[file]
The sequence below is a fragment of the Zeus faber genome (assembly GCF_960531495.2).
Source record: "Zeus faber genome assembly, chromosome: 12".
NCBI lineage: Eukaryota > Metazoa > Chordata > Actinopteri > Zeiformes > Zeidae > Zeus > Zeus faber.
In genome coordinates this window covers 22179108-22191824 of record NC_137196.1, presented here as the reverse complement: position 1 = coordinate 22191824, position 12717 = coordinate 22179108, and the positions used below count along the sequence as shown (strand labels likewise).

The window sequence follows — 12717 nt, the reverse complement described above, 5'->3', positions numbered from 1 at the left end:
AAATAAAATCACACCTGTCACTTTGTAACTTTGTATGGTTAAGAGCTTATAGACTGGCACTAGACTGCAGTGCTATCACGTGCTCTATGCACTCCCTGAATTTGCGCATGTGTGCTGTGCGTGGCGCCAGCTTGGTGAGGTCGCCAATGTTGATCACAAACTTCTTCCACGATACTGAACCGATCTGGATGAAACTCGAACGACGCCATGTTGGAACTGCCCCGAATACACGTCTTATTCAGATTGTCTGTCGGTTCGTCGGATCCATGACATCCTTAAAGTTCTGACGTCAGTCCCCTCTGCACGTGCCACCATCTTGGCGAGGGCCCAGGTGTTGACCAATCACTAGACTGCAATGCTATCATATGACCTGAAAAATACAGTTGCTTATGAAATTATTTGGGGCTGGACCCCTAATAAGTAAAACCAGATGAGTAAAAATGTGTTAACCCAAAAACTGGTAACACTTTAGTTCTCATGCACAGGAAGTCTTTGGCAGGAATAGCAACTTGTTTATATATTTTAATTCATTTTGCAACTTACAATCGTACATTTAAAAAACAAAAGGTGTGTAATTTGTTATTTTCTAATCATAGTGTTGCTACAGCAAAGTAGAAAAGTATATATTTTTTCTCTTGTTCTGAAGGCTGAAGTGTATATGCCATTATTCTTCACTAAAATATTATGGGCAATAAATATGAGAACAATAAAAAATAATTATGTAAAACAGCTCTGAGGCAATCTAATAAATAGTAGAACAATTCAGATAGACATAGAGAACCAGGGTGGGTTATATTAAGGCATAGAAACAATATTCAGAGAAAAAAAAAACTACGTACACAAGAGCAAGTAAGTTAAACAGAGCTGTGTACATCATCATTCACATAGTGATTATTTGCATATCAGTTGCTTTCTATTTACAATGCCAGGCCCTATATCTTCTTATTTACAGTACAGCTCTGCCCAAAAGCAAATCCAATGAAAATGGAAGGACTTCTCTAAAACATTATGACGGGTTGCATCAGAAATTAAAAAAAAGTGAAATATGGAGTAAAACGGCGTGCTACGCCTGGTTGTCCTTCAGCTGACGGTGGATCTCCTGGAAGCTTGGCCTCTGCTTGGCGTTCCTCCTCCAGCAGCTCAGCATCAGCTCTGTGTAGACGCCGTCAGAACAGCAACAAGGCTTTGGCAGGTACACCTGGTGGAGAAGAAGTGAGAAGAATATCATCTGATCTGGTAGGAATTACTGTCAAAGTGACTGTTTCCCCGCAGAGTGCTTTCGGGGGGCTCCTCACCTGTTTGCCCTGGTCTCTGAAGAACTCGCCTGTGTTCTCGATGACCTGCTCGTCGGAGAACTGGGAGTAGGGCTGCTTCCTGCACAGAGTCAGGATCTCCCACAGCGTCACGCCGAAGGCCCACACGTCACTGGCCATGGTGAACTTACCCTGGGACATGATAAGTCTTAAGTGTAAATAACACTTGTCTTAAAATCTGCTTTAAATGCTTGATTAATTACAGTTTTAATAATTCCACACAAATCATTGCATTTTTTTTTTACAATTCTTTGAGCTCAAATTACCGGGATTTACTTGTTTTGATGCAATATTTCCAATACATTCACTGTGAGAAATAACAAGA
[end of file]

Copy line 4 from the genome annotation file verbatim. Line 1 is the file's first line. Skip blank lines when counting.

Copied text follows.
In genome coordinates this window covers 22179108-22191824 of record NC_137196.1, presented here as the reverse complement: position 1 = coordinate 22191824, position 12717 = coordinate 22179108, and the positions used below count along the sequence as shown (strand labels likewise).